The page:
There was once a time when London’s Tobacco Docks would have abounded with the shouts and cries of workers in overalls and flat caps as they unloaded fragrant crates of cigars from wooden ships and carted them off to the city’s coffee houses. But for three days this weekend, it was the constant high-pitched buzz of tattoo needles that filled the air as thousands descended for the annual London Tattoo Convention.
For those who like to ink their bodies, the convention is not just an opportunity to mingle with fellow tattoo fans. Some of the world’s top artists fly in for the occasion giving British tattoo fans a plethora of styles and attitudes to choose from. The Japanese and Chicano (Mexican-American) styles seemed to have the longest queues.
Forget "tramp stamps" or small butterflies tucked away discreetly on a barely visible part of the body. At the London Tattoo Convention big and bold is definitely in. The festival celebrates all things alternative, complete with the obligatory thrash metal bands and burlesque shows.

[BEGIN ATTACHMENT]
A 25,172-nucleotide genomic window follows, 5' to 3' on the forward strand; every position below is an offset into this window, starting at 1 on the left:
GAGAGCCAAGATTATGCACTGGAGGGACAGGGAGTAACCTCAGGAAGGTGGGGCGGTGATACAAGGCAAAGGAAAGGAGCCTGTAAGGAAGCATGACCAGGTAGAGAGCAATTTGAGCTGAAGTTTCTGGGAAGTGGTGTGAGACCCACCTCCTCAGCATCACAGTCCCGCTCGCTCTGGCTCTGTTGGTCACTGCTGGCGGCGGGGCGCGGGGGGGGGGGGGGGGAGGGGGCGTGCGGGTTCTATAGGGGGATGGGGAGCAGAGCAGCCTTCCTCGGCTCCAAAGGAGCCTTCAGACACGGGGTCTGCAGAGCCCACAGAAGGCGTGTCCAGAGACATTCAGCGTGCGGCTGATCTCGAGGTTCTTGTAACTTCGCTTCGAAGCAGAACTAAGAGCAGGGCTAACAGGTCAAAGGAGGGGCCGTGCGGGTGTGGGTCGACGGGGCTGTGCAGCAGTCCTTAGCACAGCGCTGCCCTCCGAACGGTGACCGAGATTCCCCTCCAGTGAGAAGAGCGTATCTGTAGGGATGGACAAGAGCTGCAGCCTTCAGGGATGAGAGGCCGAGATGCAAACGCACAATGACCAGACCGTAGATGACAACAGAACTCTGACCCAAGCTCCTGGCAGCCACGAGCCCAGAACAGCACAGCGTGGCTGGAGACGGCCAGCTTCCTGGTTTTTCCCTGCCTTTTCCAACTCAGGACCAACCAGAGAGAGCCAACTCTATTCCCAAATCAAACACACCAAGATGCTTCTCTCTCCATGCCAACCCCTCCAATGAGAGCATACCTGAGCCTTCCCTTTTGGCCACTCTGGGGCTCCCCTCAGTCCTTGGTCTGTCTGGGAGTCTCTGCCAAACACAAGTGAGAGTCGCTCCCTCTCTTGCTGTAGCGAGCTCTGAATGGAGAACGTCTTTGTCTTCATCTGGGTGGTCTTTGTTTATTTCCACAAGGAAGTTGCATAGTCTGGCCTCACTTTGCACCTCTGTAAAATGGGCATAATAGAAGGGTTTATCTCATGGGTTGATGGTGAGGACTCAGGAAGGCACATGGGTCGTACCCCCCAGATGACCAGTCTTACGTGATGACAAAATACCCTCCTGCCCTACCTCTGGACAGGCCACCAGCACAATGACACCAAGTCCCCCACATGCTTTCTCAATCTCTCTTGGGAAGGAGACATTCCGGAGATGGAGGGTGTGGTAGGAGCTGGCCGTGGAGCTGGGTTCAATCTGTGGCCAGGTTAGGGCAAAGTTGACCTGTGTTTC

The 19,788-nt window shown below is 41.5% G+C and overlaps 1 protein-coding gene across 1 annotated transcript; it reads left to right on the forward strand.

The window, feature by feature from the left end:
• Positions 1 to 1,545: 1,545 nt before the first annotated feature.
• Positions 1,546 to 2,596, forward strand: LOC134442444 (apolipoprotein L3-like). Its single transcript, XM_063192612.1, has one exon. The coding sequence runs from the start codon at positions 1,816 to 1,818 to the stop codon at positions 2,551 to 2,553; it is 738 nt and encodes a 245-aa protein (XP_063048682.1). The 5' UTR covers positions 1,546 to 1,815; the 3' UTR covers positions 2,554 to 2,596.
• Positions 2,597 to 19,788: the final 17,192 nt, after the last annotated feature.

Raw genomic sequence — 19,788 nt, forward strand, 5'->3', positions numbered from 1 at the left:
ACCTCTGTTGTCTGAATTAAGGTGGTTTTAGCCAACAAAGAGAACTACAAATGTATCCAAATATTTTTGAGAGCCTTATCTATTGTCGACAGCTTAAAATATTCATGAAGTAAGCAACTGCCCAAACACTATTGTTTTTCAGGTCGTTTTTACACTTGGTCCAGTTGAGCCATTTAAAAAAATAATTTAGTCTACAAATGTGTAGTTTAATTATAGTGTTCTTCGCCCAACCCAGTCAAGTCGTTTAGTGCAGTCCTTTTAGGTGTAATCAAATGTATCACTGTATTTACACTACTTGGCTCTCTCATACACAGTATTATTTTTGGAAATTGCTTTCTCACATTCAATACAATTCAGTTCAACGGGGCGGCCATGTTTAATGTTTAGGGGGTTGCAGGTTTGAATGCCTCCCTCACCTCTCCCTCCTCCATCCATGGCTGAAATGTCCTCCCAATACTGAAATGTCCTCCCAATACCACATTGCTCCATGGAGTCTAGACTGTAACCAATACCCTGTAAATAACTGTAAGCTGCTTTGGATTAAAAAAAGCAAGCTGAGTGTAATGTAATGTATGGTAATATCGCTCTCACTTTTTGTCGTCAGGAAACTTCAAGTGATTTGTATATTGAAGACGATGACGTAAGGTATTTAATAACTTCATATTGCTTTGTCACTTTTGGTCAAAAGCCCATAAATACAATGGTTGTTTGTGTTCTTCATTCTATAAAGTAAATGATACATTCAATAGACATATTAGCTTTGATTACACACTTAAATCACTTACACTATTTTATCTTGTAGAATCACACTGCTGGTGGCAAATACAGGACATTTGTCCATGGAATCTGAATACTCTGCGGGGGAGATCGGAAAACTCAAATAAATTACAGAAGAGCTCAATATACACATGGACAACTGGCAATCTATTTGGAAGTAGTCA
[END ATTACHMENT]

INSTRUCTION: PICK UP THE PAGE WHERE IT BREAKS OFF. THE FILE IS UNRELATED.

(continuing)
In one corner a small Japanese girl, seemingly oblivious to pain as an artist completes the lone un-inked part of her back, giggles with her friends. In another, an enormous biker flexes his muscles and shows a giant griffin that wraps around his torso to the collective sighs of approval from the gathered crowd.
Carly Barrett, 21, from Nottingham, travelled down to the show with the Suicide Girls – the alternative world’s answer to the lads-mag pin-ups of Nuts or Zoo (beautiful, barely dressed women with lots of tattoos and piercings).
She has been getting tattoos for the past 18 months and proudly shows off her latest piece of body art, a black and white sketch on her forearm which she got done on Friday. “I love it here because of the sheer variety and quality of the artists,” she says. “I want to get more tattoos done as soon as possible.”